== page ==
The alloy is prepared by arc-melting the metals under an argon atmosphere followed by drop-casting to produce an ingot. High-pressure experiments were performed by taking powder from the ingot and placing it in a symmetric, diamond anvil cell in which the material is squeezed between two ultra-hard diamonds.

X-ray diffraction showed that a transformation to a hexagonal close-packed structure starts when a pressure of 14 gigapascals is applied to the high-entropy alloy. The researchers increased the pressure to a maximum of 54 gigapascals. As the pressure increased, the ratio of hexagonal close-packed to face-centered cubic material increased. 

When asked about the reasons for using high pressure, Tracy commented that his background in studying geology under high pressures in the Earth’s core where metals are present led to the current work evaluating high-entropy alloys. He says, “We felt high-entropy alloys have unique thermodynamic and magnetic properties that can change under pressure.”

The breakdown in magnetism under high pressure appears to be very important in enabling this phase transformation to occur. Tracy says, “Computational analysis shows that the disappearance of magnetism can promote a change from a face-centered cubic to a hexagonal close-packed structure under ambient pressure. The application of pressure to a material typically reduces its magnetism. As the magnetism of this high-entropy alloy breaks down at high pressure, the order of the alloy also breaks down as planes of atoms slowly shift into a hexagonal close-packed configuration.”

Once the pressure is relieved and the alloy reverts to ambient pressure, a segment of the hexagonal close-packed structure moves back to a face-centered cubic, but the high-entropy alloy retains a good deal of the hexagonal close-packed structure. Tracy says, “This behavior is unusual because in most other cases the metal alloy will completely revert back to its original state. We are not sure why this specific high-entropy alloy is different. One theory is that the hexagonal close-packed structure is in a metastable state. To see if this is the case, we are leaving samples at ambient pressure for a few years to see if the high-entropy alloy reverts back to a face-centered cubic structure.”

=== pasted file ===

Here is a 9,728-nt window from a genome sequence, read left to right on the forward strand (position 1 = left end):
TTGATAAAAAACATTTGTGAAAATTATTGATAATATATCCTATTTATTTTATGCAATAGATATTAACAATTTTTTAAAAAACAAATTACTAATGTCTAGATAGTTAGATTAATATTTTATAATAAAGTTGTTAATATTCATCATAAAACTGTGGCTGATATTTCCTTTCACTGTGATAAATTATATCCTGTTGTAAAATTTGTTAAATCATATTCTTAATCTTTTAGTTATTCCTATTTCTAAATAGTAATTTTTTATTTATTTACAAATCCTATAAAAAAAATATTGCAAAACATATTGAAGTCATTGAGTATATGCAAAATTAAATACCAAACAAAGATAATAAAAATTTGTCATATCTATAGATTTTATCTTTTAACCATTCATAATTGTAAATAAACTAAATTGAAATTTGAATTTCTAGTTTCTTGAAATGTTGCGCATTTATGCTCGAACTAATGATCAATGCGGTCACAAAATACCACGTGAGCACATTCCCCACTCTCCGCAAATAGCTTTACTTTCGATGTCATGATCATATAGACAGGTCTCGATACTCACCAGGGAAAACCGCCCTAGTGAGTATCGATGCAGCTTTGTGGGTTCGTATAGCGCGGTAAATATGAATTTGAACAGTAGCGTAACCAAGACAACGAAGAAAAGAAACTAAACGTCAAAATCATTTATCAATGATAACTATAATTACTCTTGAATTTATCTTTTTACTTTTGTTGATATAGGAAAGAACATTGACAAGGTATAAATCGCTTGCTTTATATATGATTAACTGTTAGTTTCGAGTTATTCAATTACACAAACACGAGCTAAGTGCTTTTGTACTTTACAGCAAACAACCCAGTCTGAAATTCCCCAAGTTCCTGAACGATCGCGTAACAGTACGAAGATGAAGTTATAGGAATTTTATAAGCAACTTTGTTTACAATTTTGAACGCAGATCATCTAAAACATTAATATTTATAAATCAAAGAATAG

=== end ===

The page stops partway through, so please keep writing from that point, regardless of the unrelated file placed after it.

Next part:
Tracy believes that the move to the hexagonal close-packed geometry leads to a distorted structure where it is hard for atoms to move around and diffuse. The barrier for moving to a face-centered cubic could be energetically high. 

The slow transition between phases may enable the ratio of the face-centered cubic to hexagonal close-packed to be adjusted to vary the hardness and ductility to meet specific applications. This may lead to the commercialization of such alloys (see Figure 3). One application is for use in nuclear reactors because high-entropy alloys are very resistant to radiation damage. 

Figure 3. High-entropy alloys produced by manipulating the arrangement of the atoms could lead to unique materials that could be used commercially in applications where ferrous alloys are commonly used. (Figure courtesy of Stanford University.)

Future work will be done to see how subjecting the face-centered cubic high-entropy alloy to elevated temperatures (ranging from 5-1,000 C) while under pressure affects the phase transformation. Tracy says, “Elevated temperatures have been found to also decrease magnetism.”

Other work will include evaluating different high-entropy alloys under high pressure and evaluating the mechanical properties of these alloys. Additional information can be found in a recent article (2) or by contacting Tracy at cltracy@stanford.edu

1. Canter, N. (2015), “High-entropy alloys,” TLT, 71 (3), pp. 14-15.
2. Tracy, C., Park. S., Rittman, D., Zinkle S., Bei, H., Lang, M., Ewing, R. and Mao, W. (2017), “High pressure synthesis of a hexagonal close-packed phase of the high-entropy alloy CrMnFeCoNi,” Nature Communications, 8, Article Number: 15634.

Neil Canter heads his own consulting company, Chemical Solutions, in Willow Grove, Pa. Ideas for Tech Beat items can be sent to him at neilcanter@comcast.net.